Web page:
The Roma in England are traditionally known as gypsies because it was thought that they came from Egypt and were therefore ‘gypcians’. German Zigeuner, French tzigane and names in several other European languages derive from a designation for a Manichaean sect that practiced sorcery and soothsaying in the last centuries of the Byzantine Empire. On linguistic grounds, Grellmann [1] pointed out that the Roma must have originated in the Indian subcontinent. A detailed linguistic study by Pott [2] established that the various dialects spoken by the Roma derive specifically from North India. Roma populations are distributed widely within Europe including the Balkans and Scandinavia as well as throughout the Near East.

The name by which Roma designate themselves is Rroma (singular Rrom), whereby the double rr in Romani orthography represents a uvular ‘r’ [R] as opposed to an apical ‘r’ [r]. The autonym Rroma is held to be cognate with oma, a collective term for the ancient aboriginal populations of the Indian subcontinent. Many oma remained outcastes or tribals, whereas some were assimilated into the lower strata of the caste system by the Indo-European speaking Indians [3], [4].

The Roma route of migration has long been the object of linguistic study. Grierson [5] propagated the idea that the ‘Gipsy languages’ were of ‘Dardic origin’, but Turner [6] demonstrated that the Romani languages were not Dardic, but belonged to the same central Indo-Aryan subgroup as Hindi. The presence of Burushaski loans in Romani [7], the lack of Arabic loans and the presence of Dardic, Georgian, Ossetian, Armenian and mediaeval Greek loans [8] indicate that the Roma migrated to Europe by a northerly route, beginning around Gilgit in the northernmost Hindu Kush, thence along the southern Caspian littoral, the southern flank of the Caucasus, the southern shoreline of the Black Sea, across the Bosporus, and subsequently spreading across Europe since 13th century. A legacy of the migration is that some Roma refer to themselves as Sinti, an adjectival form derived from Sindh, the name of the Indus river. Morgenstierne [9] argued that the endangered omākī language spoken by several hundred oma in Gilgit and Yasin, belonging to the minstrel and blacksmith castes, represents an ethnolinguistic remnant of the early Roma migration through what today is northern Pakistan.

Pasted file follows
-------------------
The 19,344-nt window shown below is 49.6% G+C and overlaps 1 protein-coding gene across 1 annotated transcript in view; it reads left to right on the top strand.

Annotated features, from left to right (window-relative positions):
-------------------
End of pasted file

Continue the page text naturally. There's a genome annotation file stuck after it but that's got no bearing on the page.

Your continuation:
The Indian ancestry of Roma has been studied using mtDNA, Y-chromosomal and autosomal studies [10][16]. The South Asian-specific mtDNA haplogroups M5a1, M18 and M35b [13], [16], single Y-chromosomal haplogroup (hg) H1a1a-M82 [10], [17] and the pathogenic 1267delG mutation in CHRNE, i.e. cholinergic receptor, nicotinic, epsilon [18], root Roma ancestry in South Asia. It is also evident that the Roma exchanged a significant amount of genes with contemporary populations on their way to Europe [16], [17] (and references therein). The latter finding corroborates the admixture en route explicitly proposed by linguists in the 19th century [2], [19]. The genetic analysis of European Roma populations identified them as a suitable founder population to study Mendelian disorder and a valuable part of the European genetic landscape [12], [14], [15], [20], [21]. Recently, a study on primary congenital glaucoma reported a common mutation in the Roma and Jatt populations [21].

Although the Indian origin of the European Roma populations is linguistically and genetically well-established, accurate identification of their South Asian source has remained a matter of debate. Some linguistic studies argue that the proto-Romani founder population must have been in northwestern India [22][24], although their own origin myth suggests an origin on the Gangetic plain [25], [26]. The classical and mtDNA genetic markers suggested the closest affinity of the Roma with Rajput and Punjabi populations from Rajasthan and the Punjab respectively [16], [20], although these studies were compromised by low level phylogenetic resolution and a limited coverage of the Indian populations. These findings are now reconciled in light of our present genetic study thoroughly, comparing paternal lineages of Roma and a large number of South Asian populations, throwing light on the relationships and recent split of these groups.

In contrast with the maternal lineages, where three South Asian-specific lineages were reported [16], the paternal lineage of Roma carries only a single currently discernible South Asian-specific Y-chromosomal founder hg H1a1a-M82, ranging from 10 to 60% frequency in various Roma populations [10], [17], [27][31]. The paternal ancestor of hg H1a1a-M82, viz. hg H-M69, is an autochthonous component of the South Asian Y-chromosome gene pool, accounting, on average, for 22% of the studied paternal lineage pools [32][36]. Its relatively deep phylogenetic position within the overall Y-chromosome phylogeny as well as its extremely low frequency elsewhere, including the East and Southeast Asia, Middle East and Europe [32], [37][43], suggests that it arose in South Asia sometime prior to the Last Glacial Maximum, perhaps even earlier between 30 and 40 KYA ago [33].